Saturday night was a Saddle Creek Records reunion showcase with the return of both Ladyfinger and Criteria at The Waiting Room. Though not a sell-out, the place was appropriately packed. Ladyfinger played first (after opener Masses’ set). It was the first time I’ve seen the new line-up with Dan Brennan on bass replacing Ethan  Jones, and Megan Morgan (Landing on the Moon) on backing vocals (on about half the songs). Ladyfinger is a different band with Brennan, both style- and performance-wise. You cannot ignore him on stage; he gets locked in and doesn’t let go. It’s fun to see that level of pure enthusiasm from a band that’s pretty much known for just standing around on stage and playing. Their performance was the usual dead-on excursion into serious mind-fuck rock; too bad the sound mix was so bad. From where I stood almost dead center and 20 feet from the stage, everything was flat, without dynamics. Some guitar lines got lost in the fog along with the vocals (especially Morgan’s, who only rarely broke through the surface).

The sound mix problems continued with Criteria. The usual soaring guitars and vocals — the highlight of any Criteria performance — seemed buried in the rumble. A number of soundmen in the audience gave me their arm-chair quarterback diagnosis, telling me that there wasn’t enough being driven through “the mains.” All’s I know is that Aaron Druery’s guitar was tough to make out at times, and A.J. Mogis’ microphone might as well have been unplugged. Despite that, you couldn’t tell that this band hadn’t been on a stage in almost two years. It all sounded tight, including Stephen Pedersen’s high-flyin’ vocals that still have that pop. They all looked like they were having the time of their lives, and so did an audience that greeted old favorites with raised fists. The band also rolled out some new material that, to me, was a departure from the usual militant rattle-and-hum toward something more, well, groovy —  there was something slightly vintage about the new riffs. I’m not sure what it’s about, but I liked it. Too bad we probably won’t be seeing these guys again until 2012.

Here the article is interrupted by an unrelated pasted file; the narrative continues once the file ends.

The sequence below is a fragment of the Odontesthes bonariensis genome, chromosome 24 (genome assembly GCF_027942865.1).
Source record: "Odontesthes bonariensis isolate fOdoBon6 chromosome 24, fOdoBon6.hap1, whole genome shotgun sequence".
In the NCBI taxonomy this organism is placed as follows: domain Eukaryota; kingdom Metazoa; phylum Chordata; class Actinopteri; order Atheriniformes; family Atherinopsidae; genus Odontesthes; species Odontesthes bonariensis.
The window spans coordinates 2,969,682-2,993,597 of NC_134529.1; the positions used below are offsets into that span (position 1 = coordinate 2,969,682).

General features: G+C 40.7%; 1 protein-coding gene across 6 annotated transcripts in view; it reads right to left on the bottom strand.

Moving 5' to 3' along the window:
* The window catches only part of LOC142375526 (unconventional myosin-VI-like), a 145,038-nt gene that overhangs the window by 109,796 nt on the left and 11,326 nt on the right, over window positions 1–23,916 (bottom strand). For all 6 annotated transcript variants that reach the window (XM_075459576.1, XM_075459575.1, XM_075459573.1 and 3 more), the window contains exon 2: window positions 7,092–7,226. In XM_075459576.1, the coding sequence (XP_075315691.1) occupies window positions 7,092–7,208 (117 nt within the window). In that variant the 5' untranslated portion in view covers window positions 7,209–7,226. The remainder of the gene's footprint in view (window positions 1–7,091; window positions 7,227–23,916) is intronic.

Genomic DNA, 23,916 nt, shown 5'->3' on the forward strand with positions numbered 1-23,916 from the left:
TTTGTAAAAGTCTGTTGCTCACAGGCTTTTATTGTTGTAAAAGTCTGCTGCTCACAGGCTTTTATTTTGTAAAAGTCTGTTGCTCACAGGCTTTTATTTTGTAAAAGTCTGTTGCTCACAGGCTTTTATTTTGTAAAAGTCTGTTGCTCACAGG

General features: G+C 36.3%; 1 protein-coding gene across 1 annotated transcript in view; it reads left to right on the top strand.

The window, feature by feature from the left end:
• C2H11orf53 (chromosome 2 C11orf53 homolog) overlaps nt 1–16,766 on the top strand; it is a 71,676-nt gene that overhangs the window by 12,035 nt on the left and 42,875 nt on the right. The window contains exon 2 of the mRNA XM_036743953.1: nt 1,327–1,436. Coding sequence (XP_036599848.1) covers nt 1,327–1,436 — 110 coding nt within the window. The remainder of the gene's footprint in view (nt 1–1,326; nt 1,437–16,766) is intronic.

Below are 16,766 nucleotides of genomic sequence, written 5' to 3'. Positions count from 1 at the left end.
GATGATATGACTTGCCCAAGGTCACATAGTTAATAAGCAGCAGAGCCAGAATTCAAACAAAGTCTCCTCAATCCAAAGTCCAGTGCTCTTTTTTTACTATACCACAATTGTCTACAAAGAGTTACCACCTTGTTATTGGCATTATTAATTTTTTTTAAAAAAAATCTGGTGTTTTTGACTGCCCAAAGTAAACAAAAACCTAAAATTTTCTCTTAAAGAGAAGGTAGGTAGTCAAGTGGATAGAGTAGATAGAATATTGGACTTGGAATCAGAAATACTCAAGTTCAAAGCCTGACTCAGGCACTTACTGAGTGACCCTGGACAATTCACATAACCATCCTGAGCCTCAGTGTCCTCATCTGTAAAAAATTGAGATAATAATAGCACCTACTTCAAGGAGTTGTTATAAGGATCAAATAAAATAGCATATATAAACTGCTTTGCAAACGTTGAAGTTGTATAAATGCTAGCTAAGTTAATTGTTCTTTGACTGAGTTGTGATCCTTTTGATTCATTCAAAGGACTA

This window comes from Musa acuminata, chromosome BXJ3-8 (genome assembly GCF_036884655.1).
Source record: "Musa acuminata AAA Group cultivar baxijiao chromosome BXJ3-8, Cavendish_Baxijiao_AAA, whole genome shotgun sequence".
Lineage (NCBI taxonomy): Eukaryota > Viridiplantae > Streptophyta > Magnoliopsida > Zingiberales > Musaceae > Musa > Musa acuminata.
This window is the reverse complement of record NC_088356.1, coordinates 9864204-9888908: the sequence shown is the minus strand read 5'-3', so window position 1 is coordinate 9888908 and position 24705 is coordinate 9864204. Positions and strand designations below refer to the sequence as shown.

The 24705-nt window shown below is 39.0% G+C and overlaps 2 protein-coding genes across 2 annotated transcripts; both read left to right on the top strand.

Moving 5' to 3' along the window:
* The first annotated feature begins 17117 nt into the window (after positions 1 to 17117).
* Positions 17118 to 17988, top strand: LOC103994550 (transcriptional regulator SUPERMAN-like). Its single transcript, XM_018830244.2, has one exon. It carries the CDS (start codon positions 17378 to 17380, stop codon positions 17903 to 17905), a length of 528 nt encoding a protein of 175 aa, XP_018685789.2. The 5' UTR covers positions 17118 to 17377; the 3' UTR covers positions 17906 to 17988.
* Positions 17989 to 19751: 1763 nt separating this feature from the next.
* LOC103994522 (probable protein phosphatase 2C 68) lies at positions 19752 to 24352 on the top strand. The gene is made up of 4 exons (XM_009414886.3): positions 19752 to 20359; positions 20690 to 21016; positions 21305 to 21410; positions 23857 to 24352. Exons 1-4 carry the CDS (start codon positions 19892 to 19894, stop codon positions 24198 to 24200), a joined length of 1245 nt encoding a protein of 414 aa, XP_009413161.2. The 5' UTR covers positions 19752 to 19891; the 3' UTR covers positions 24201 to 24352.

* * *